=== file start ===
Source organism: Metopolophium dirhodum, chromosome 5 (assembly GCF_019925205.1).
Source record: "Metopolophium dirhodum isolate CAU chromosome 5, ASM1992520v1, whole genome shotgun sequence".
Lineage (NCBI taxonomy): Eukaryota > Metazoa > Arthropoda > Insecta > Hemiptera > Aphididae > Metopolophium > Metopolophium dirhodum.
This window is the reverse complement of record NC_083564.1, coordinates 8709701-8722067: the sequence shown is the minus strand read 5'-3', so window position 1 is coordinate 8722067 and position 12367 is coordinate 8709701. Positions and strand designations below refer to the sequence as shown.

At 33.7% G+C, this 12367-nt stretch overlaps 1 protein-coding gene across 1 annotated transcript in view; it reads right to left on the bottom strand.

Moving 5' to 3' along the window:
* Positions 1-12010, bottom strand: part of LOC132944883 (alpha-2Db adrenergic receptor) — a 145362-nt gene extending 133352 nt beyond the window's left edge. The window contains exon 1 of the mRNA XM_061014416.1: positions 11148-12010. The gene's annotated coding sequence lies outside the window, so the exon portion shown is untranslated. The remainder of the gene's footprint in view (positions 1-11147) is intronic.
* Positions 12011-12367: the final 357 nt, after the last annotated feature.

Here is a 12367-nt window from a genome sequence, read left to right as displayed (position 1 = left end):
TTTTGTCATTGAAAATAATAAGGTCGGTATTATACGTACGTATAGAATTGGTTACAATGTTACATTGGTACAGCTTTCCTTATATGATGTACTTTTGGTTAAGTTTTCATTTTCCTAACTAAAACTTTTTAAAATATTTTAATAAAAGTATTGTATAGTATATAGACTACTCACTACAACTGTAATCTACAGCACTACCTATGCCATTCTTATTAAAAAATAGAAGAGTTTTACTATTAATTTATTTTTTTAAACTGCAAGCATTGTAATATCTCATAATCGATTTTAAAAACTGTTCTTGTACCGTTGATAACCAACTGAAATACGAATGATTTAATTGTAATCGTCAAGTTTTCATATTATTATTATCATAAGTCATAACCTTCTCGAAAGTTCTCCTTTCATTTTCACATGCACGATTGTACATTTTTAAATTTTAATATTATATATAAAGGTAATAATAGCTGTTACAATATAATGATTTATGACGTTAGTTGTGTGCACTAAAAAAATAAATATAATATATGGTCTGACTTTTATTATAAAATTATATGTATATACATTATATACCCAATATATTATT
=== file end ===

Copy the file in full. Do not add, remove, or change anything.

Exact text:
Source organism: Metopolophium dirhodum, chromosome 5 (assembly GCF_019925205.1).
Source record: "Metopolophium dirhodum isolate CAU chromosome 5, ASM1992520v1, whole genome shotgun sequence".
Lineage (NCBI taxonomy): Eukaryota > Metazoa > Arthropoda > Insecta > Hemiptera > Aphididae > Metopolophium > Metopolophium dirhodum.
This window is the reverse complement of record NC_083564.1, coordinates 8709701-8722067: the sequence shown is the minus strand read 5'-3', so window position 1 is coordinate 8722067 and position 12367 is coordinate 8709701. Positions and strand designations below refer to the sequence as shown.

At 33.7% G+C, this 12367-nt stretch overlaps 1 protein-coding gene across 1 annotated transcript in view; it reads right to left on the bottom strand.

Moving 5' to 3' along the window:
* Positions 1-12010, bottom strand: part of LOC132944883 (alpha-2Db adrenergic receptor) — a 145362-nt gene extending 133352 nt beyond the window's left edge. The window contains exon 1 of the mRNA XM_061014416.1: positions 11148-12010. The gene's annotated coding sequence lies outside the window, so the exon portion shown is untranslated. The remainder of the gene's footprint in view (positions 1-11147) is intronic.
* Positions 12011-12367: the final 357 nt, after the last annotated feature.

Here is a 12367-nt window from a genome sequence, read left to right as displayed (position 1 = left end):
TTTTGTCATTGAAAATAATAAGGTCGGTATTATACGTACGTATAGAATTGGTTACAATGTTACATTGGTACAGCTTTCCTTATATGATGTACTTTTGGTTAAGTTTTCATTTTCCTAACTAAAACTTTTTAAAATATTTTAATAAAAGTATTGTATAGTATATAGACTACTCACTACAACTGTAATCTACAGCACTACCTATGCCATTCTTATTAAAAAATAGAAGAGTTTTACTATTAATTTATTTTTTTAAACTGCAAGCATTGTAATATCTCATAATCGATTTTAAAAACTGTTCTTGTACCGTTGATAACCAACTGAAATACGAATGATTTAATTGTAATCGTCAAGTTTTCATATTATTATTATCATAAGTCATAACCTTCTCGAAAGTTCTCCTTTCATTTTCACATGCACGATTGTACATTTTTAAATTTTAATATTATATATAAAGGTAATAATAGCTGTTACAATATAATGATTTATGACGTTAGTTGTGTGCACTAAAAAAATAAATATAATATATGGTCTGACTTTTATTATAAAATTATATGTATATACATTATATACCCAATATATTATT